Christmas is coming and it’s time to drain the bank account in pursuit of the annual present binge. If you have an adventurer type in your life, we have compiled a list of niche kit that we love – or would love to have – to help give you a bit of inspiration.
If you’re going to buy anything off this list, we would be very grateful if you used the actual links below. They’re affiliate links. They cost you nothing but mean we get a tiny percentage of each sale, which helps cover the costs of running this website and will start funding an expedition grant next year.
Thank you and seasons greetings to you all.
P.S. For more ideas try our Wild Swimming Reading List and Adventure Cyclists’ Reading List, as well as Tim’s Equipment Comparison articles. Of course, you might also like a signed copy of Tim’s book: How to Get to the North Pole (and other iconic adventures).
Top of the Range
for people you really like
If you’re travelling in the sorts of places where the water is a bit dodgy, a Steripen is a convenient way of making sure it’s safe to drink, using ultraviolet technology.
Unlike using chlorine or iodine tablets, it doesn’t affect the taste of the water and not buying bottled water helps the environment by saving on plastic waste. We’ve used ours all over the world and can highly recommend them.
If you’re a cyclist and don’t already have one of these beauties, get one.
We’ve cycled 20,000km on ours in the last few months – with no need for padded shorts – and they’re brilliant. They also look super stylish, if you care about that sort of thing.
Swimming is the latest craze for adventurers wanting to prove themselves, but it can get boring lying face down in the water for hours on end. Relieve the tedium with a waterproof MP3 player.
(And if they like swimming then they may like one of these books…)
Widely regarded as the expedition hammock, we’ve been hankering after one (or two) of these for years.
You can get simpler, cheaper ones but these come with a mosquito net and built in tarpaulin for rain protection. They also have a clever diagonal sleeping design which means you can lie flat rather than banana-shaped whilst you smugly survey your surroundings.
These are everywhere at the moment: small cameras, the size of a tennis ball, which come with a range of attachments for fixing to bikes, helmets, surfboards and more.
We were given one as a very thoughtful wedding gift and it’s perfect for filming adventures without needing any special skills.
for people you like a bit
Tim’s written a full explanation of these bags and a review here.
These folding knives are the best we’ve found for outdoors use. They are tiny, don’t cost much and stay sharp for ages.
Much better than our blunt pen knife and saves the other tools from getting covered in cheese.
We are surprised how much we’ve used this folding bowl on our cycling trip around the world. We use it for washing dishes, clothes, our bikes and ourselves at least once a day.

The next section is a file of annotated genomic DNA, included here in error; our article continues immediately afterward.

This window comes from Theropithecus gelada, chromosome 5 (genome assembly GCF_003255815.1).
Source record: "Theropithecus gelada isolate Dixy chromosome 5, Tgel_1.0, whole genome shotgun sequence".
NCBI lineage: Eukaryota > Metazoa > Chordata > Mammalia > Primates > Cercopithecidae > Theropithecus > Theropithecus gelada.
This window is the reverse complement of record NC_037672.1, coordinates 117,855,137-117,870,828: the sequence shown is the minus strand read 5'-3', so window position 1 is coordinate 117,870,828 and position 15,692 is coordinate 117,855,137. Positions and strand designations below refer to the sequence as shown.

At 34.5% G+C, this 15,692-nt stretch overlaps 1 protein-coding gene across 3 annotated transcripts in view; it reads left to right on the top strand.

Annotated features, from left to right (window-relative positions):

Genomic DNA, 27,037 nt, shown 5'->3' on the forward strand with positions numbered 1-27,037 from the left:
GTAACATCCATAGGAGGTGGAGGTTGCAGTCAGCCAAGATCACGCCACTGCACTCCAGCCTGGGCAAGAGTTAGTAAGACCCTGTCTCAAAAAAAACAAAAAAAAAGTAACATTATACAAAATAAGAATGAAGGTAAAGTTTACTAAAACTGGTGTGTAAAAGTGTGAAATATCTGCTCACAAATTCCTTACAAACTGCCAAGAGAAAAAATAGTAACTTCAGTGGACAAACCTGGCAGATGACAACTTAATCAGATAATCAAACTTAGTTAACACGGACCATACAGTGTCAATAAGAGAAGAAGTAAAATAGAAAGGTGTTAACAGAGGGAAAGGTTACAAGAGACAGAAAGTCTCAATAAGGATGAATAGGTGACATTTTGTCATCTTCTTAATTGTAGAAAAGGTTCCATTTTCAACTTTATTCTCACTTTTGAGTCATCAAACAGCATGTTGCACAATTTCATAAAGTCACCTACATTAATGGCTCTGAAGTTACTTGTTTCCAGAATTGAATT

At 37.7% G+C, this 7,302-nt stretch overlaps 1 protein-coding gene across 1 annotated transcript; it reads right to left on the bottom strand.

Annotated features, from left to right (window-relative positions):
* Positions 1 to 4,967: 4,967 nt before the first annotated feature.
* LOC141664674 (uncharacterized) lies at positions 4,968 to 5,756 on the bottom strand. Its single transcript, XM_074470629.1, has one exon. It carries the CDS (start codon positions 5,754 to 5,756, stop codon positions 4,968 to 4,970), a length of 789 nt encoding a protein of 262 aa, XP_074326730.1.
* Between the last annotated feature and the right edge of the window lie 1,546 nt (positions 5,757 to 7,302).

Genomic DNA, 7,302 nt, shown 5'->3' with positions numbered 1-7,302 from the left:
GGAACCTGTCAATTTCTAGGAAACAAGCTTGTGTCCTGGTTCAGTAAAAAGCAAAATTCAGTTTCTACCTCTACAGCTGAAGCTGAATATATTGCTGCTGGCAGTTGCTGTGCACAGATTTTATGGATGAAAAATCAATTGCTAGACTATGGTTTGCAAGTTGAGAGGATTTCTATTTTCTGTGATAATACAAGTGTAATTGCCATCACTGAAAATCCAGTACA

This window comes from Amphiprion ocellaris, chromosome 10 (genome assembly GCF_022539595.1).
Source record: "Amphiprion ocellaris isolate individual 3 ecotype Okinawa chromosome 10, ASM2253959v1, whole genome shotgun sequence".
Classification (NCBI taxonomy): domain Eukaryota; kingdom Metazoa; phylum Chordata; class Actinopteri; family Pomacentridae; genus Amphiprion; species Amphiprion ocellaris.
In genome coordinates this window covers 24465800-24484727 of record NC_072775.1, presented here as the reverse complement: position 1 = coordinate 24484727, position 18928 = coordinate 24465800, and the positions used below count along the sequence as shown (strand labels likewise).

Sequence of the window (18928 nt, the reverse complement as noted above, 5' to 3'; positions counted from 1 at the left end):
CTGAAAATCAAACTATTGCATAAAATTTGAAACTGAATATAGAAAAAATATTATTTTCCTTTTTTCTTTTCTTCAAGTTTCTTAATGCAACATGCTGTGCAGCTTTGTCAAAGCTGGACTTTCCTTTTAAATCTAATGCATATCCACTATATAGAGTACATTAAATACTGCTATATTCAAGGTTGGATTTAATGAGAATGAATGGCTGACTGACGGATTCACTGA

Highly recommended for the camping cycle tourist.
These rucksacks come in an integrated stuff sack which is about the size of a golf ball and weigh an absurd 68 grams.
We keep ours in our handlebar bags, ready for supermarket shopping. They are remarkably tough (they’ve survived 16 months on the road with us) and can take a surprising amount of weight. Great for any traveller.
If you cycle in winter, you’ll know the pain of cold feet. These socks are pretty amazing at stopping the wind and rain from getting in.
We used them in temperatures of -15°C and can highly recommend them for cold weather cyclists.
for people you may or may not like, but are obliged to buy for
This isn’t rocket science: just two pieces of metal which you strike together to create a spark that lights the stove.
It means you don’t need to bother with matches or lighters, and it doesn’t matter if it gets wet. They say they last for 10,000 strikes and, after over a year on the road, ours is still going strong.
Plastic sporks are hardly robust and we’ve probably snapped a dozen on this trip, usually trying to get peanut butter out of a jar.
Upgrade to a titanium one: they still weigh virtually nothing and will last you a lot longer than their plastic cousins.
Unlike other campsite coffee makers, it folds flat so takes up virtually no space and weighs next to nothing. If you need coffee to get you going, this one is a great option.
These are old school bags made of tough plastic, recommended to carry for emergency use. We would also recommend them as an ultra-budget bivvy bag. They might be a bit sweaty but they’ll keep the worst of the weather out. Alternatively, they make pretty good sledging bags.
For more (luxurious/expensive) bivy bag ideas, see Tim’s popular Comparison of Bivy Bags article.
These tablets are for adding to water so you can replace electrolytes lost through sweating. They taste pretty good too.
We reckon anyone into exercise would be grateful to receive these as a gift.